A bizarre book. Colbert is some kind of television comedian in the US (at least, i really, really hope he's supposed to be a comedian; it's a little hard to tell because he's not really funny [see below], but it would be scarier to think he's serious in what he writes); i've never heard of him, except as someone who has encouraged people to vandalise Wikipedia to make some kind of (perhaps humorous?) point, but i gather that he has some fairly large following. I suppose i can see why, having read this.
He affects, truly or not, to be the most conservative person, an American of Americans, fairly ignorant and unthinking, unwilling to see any perspective except his own, Cyclopean, and convinced of his own correctness in all things; his character could, in fact, be described as an American version of Joyce's Citizen. Not the best basis for comedy, one might think and, indeed, the book is not really funny.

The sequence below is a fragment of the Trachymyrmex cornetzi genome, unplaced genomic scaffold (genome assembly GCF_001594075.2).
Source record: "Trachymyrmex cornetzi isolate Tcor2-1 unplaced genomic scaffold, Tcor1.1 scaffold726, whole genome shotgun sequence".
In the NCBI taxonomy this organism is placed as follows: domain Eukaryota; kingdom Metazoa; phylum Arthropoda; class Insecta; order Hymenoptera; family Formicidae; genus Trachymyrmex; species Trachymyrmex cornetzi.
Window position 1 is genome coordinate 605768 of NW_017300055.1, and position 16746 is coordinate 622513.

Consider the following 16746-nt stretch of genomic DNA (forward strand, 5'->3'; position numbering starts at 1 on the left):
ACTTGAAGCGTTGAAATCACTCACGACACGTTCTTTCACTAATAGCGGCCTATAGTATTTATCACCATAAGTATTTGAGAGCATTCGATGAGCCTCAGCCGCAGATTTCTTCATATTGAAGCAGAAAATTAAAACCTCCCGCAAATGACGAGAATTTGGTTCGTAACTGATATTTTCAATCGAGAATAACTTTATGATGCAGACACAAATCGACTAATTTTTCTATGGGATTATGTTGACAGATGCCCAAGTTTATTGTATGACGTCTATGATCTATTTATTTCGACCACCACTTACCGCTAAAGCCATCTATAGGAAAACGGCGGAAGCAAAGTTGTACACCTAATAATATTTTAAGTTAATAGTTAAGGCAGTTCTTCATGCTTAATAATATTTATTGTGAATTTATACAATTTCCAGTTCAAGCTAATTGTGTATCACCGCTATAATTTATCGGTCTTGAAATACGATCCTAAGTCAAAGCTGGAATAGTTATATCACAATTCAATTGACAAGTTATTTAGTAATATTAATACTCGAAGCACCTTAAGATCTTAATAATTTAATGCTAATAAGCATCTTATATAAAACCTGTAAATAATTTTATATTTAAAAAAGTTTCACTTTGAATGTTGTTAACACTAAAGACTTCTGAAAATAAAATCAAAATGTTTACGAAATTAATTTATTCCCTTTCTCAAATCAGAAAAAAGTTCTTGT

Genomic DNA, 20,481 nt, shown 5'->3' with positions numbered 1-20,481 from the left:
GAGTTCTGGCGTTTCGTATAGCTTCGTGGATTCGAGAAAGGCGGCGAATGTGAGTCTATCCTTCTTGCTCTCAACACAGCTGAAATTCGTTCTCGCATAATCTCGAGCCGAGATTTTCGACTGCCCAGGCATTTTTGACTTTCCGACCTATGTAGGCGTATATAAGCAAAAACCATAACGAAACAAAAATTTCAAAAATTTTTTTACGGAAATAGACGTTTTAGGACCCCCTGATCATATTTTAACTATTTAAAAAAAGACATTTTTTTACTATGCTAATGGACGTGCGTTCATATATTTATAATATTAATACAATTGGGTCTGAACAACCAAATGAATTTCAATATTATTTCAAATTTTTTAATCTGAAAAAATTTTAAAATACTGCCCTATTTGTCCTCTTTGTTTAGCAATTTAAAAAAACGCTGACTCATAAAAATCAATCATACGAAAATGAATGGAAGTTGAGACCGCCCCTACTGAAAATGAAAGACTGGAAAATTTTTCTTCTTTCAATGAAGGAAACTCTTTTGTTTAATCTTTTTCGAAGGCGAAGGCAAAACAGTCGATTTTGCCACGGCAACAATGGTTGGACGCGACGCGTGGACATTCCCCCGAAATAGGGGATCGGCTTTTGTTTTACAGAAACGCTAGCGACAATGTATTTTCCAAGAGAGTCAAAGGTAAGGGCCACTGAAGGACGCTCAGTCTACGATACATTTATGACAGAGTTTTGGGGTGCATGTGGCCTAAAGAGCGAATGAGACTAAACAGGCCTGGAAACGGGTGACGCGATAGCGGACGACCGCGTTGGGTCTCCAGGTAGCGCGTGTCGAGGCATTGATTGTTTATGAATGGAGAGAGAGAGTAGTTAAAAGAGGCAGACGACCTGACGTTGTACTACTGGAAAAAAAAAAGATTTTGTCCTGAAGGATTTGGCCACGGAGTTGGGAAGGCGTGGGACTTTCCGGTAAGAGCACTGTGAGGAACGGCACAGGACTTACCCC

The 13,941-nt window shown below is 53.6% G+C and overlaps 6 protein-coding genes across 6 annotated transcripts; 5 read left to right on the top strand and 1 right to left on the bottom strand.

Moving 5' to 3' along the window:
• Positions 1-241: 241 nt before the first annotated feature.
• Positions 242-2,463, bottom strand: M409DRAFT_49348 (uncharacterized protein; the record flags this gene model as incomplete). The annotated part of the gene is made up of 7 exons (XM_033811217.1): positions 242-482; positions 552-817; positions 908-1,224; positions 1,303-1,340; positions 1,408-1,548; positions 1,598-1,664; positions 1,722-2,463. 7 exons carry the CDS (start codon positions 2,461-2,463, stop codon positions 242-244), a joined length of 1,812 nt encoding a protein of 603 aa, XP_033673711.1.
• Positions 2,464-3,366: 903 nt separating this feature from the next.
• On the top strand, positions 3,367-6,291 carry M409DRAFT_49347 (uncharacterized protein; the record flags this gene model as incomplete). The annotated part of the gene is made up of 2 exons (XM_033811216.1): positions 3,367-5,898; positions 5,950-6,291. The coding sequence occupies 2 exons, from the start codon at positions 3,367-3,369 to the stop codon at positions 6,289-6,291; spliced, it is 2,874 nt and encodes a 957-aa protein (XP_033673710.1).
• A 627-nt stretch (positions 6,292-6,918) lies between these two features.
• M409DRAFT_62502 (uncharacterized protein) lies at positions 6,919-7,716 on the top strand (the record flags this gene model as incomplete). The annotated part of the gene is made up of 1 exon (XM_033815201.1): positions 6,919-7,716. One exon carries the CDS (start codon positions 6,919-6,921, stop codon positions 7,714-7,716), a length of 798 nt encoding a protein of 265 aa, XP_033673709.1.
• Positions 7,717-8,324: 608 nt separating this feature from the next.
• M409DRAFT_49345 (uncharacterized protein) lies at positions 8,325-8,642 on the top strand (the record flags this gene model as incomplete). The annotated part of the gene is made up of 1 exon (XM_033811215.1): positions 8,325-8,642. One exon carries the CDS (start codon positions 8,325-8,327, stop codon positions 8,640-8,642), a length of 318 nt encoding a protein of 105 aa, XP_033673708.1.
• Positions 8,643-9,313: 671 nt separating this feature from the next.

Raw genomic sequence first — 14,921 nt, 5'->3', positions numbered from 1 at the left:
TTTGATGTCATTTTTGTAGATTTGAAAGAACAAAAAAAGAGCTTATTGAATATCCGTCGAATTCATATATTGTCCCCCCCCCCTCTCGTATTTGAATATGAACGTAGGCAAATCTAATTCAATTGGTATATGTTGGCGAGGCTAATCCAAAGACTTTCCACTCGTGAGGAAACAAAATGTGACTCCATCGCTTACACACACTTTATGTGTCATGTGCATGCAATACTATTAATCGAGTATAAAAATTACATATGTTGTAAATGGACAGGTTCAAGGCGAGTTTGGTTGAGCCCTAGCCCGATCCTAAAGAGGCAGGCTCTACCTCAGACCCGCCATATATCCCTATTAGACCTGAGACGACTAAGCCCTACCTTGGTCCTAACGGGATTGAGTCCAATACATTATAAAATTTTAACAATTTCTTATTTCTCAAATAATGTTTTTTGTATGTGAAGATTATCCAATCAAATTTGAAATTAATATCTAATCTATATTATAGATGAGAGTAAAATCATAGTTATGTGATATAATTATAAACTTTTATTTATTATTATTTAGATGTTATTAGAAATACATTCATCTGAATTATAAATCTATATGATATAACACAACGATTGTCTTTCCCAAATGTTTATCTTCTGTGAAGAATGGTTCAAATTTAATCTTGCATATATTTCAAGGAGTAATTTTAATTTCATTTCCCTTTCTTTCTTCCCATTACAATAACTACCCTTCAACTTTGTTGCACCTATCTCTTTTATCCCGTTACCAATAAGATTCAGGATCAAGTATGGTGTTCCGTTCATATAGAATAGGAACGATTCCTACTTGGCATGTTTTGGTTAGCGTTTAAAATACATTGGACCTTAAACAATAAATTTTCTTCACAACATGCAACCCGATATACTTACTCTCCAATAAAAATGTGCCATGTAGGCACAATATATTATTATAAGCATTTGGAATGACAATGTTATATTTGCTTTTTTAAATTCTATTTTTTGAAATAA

There are funny lines, a few amusing ideas, but on the whole it is more depressing than amusing, because i know too well that such people do exist and believe and behave in this manner. Colbert's main idea of humour seems to be to make outrageous or stupid statements as though they were perfectly natural; this can be funny ~ i do it myself ~ but generally only in fairly small doses, otherwise it becomes tedious. I have to say, i found that word (tedious) appropriate for this book; clever and amusing in concept, but in practice, probably not really worth it.